For first time, Jewish Agency to meet in the Diaspora

For first time, Jewish A

November 18, 2009 00:02
1 minute read.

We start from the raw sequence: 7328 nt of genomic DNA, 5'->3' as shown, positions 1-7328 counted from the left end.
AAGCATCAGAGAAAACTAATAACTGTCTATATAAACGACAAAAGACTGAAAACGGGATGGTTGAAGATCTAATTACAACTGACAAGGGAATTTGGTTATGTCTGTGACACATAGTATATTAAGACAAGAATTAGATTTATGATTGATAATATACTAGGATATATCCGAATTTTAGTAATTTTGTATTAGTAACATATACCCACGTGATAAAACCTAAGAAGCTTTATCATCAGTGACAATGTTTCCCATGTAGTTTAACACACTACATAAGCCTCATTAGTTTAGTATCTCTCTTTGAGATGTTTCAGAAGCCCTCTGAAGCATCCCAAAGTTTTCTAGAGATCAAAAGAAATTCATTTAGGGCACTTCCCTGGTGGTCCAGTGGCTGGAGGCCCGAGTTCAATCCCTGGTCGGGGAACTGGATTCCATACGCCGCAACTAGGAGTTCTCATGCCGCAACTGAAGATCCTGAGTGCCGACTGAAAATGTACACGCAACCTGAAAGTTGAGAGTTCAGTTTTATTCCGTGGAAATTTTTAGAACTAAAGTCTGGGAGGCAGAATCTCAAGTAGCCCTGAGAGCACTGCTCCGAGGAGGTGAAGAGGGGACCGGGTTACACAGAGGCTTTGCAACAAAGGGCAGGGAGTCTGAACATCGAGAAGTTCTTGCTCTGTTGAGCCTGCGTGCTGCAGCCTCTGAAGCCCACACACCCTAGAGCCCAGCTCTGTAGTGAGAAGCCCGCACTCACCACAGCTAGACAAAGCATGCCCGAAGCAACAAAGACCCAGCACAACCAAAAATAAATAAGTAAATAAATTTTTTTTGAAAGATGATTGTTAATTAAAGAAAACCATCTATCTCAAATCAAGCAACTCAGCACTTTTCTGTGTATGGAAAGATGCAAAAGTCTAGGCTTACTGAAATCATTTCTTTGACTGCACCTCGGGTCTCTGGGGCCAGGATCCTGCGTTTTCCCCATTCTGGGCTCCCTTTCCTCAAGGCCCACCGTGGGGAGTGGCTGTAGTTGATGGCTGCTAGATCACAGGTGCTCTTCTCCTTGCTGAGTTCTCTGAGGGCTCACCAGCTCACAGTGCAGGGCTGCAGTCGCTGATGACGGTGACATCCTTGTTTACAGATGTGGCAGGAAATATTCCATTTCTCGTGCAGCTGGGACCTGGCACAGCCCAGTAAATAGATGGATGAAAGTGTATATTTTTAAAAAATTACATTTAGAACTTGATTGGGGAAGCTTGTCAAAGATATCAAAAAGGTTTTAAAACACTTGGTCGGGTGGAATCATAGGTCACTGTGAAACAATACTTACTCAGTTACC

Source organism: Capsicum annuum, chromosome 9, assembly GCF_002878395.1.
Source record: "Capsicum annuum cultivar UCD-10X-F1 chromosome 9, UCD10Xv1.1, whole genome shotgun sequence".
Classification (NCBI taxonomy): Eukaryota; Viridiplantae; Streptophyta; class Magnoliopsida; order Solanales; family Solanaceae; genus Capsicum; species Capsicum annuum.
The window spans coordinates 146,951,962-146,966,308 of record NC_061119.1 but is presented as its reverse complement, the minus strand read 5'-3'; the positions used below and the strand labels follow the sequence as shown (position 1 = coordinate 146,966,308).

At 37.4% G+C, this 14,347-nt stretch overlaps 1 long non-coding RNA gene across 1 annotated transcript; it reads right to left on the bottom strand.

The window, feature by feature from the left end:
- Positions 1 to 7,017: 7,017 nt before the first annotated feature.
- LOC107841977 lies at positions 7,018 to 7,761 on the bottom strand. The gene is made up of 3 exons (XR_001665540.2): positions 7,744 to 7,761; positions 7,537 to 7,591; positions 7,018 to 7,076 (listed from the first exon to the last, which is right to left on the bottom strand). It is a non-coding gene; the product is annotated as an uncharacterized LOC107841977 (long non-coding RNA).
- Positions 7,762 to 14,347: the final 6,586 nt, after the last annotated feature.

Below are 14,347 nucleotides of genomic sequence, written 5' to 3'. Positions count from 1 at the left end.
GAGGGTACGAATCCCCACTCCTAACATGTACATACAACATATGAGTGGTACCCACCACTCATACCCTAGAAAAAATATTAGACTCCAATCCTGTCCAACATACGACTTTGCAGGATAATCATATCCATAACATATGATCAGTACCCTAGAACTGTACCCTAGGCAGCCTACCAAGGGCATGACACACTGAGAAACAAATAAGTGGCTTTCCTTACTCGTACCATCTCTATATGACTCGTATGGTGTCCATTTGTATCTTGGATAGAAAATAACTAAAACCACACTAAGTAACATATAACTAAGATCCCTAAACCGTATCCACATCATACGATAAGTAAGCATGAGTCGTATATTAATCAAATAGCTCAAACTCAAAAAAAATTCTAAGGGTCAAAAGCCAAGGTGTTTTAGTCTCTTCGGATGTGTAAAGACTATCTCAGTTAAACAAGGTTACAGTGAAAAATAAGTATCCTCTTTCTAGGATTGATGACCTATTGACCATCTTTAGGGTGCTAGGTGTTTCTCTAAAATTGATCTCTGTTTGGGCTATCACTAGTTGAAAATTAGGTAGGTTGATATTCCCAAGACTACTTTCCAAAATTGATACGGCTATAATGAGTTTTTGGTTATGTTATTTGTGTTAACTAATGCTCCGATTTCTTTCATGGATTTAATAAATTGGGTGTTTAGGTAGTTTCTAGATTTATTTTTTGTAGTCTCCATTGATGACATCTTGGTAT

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For the first time, the Jewish Agency is considering holding some of its thrice-yearly leadership meetings outside the country, to better acquaint its leaders with the world's Jewish communities. The Jewish Agency's 120-member Board of Governors meets in Israel in February, June and October. The October meeting is dominated by budget planning for the next year and the June meeting with oversight of agency projects. But February's gathering deals with the less urgent matters of agency operations. According to an agency source, there are two goals to the move. The first is to bring the board members into the field, where they can observe first-hand the agency's projects. "The idea is to show them the activities where they are happening, rather than settling for slide presentations and 'academic' discussions carried in Jerusalem hotel rooms," said the source, a high-ranking official in the organization. The second goal is to introduce the agency to the Jewish communities, "to show them the relevance of the organization" - and, most important of all, to bring local Jewish activists into the fold as donors to the agency. "Clearly there is the feeling that unimpeded interaction and direct contact between the local community leaders and the Jewish Agency leaders can expand the circle of donors," the official said. The plan is still in development. The agency's budget crunch means that the added travel expenses would have to be covered by the inviting community. "The agency won't spend any money beyond the usual budget of the Board of Governors meetings [in Israel]," the official promised. According to the plan, the first overseas board meeting would take place as early as this February. It's tentatively slated to take place in St. Petersburg, Russia, though plans with the local community umbrellas are not yet finalized. An agency official joked that planning a February conference in St. Petersburg shows "that [agency chairman] Natan Sharansky's idea of a 'corporate retreat' is to take us all with him to experience the frozen gulag.'" Sharansky was in a Siberian labor camp for more than nine years for his dissident activities under the Soviet regime. The tentative plan calls for the subsequent visit, in February 2011, to take place in France, followed in February 2012 with a gathering in South America, probably in Argentina.

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